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Finance Must Escape the Shadows

Author: Sebastian Mallaby, Paul A. Volcker Senior Fellow for International Economics
August 1, 2012
Financial Times


There are two ways finance can inflict disaster upon us. The first involves the collapse of a large, systemic institution: the Knickerbocker Trust at the start of the last century, Lehman Brothers at the start of this one. The second involves a convulsion in a particular market: tulips in 1637, various forms of "shadow banking" in 2008. The past three years have brought much debate and modest progress on regulating the megabanks, and the Libor scandal has added fresh impetus to these efforts. But shadow-bank reform has remained, well, shadowy. This is because nobody wants to grapple with the basic question of what money really is.

To understand the stakes, start with one pillar of the shadow banking world: asset-backed securities. Because these IOUs seemed safe before the crisis, they were treated effectively as money: for example, traders used them to make downpayments on derivatives positions and settle up if they made a wrong bet. Many asset-backed securities were sold to money market mutual funds, which enhanced their cash-equivalence further. The money market funds never lost value and you could write cheques against them. Or consider the enormous "repo" market. Anybody who owned securities – government bonds, corporate bonds or the aforementioned asset-backed ones – could use this market to swap them for cash. Indeed, in the run-up to the crisis, even synthetic collateralised debt obligations, consisting of nothing more substantial than a bunch of Wall Street promises, could be turned into money with few questions asked. Financiers were conjuring money out of nothing. By no means was this the exclusive province of central banks.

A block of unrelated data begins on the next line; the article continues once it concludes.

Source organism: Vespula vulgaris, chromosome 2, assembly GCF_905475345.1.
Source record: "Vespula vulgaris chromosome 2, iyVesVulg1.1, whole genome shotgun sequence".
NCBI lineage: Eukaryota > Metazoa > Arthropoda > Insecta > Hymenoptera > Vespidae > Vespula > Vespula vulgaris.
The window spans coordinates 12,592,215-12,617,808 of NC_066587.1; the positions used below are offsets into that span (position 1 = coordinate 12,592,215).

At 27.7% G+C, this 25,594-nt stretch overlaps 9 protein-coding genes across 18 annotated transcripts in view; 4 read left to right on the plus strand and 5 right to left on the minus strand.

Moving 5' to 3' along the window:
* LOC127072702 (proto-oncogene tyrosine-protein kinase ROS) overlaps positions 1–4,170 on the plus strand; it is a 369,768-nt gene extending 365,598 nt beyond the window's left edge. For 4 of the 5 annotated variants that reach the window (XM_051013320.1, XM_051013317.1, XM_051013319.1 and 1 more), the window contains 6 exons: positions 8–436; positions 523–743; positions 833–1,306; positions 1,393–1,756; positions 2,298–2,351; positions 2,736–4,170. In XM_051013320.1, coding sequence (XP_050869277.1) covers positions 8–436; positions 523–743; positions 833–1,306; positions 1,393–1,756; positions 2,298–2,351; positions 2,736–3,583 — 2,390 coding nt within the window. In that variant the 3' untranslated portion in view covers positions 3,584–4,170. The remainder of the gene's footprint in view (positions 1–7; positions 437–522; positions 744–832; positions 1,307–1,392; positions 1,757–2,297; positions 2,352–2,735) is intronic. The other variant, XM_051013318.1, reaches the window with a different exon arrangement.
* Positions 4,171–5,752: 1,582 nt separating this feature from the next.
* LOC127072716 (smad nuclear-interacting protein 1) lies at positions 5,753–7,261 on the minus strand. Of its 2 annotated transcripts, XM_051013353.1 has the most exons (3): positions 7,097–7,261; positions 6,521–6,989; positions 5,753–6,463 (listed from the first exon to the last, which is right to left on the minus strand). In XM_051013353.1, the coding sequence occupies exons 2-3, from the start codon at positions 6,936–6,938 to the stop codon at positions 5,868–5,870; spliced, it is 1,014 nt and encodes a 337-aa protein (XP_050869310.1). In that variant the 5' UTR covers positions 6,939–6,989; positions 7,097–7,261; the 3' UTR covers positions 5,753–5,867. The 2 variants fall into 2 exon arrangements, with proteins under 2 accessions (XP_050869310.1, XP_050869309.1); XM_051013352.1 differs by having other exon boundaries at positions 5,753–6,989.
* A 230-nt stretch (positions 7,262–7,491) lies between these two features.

Of course, private money is an old phenomenon. Banks used to issue private banknotes; and even the humble current account is based on the audacious notion that a $100 entry on a statement from your friendly bank manager is as real and reliable as $100 worth of wheat or gold. But, however pedigreed, private money is susceptible to panics. And so, over the years, uncertain private promises have given way to solid public ones. Starting in 1863, the Feds replaced private banknotes with greenbacks. In 1934 they panic-proofed bank accounts by instituting deposit insurance.

The big question about shadow banking is whether the authorities should perform this alchemy again. To a certain extent, they have already, as Federal Reserve governor Daniel Tarullo described in a recent speech. In the heat of the crisis there was a run from money market funds, which lost a tenth of their deposits in a two-day period; meanwhile, the repo market threatened to collapse. To prevent catastrophe, the Feds rushed to the rescue. As in 1863 and 1934, flimsy private promises were fortified by government.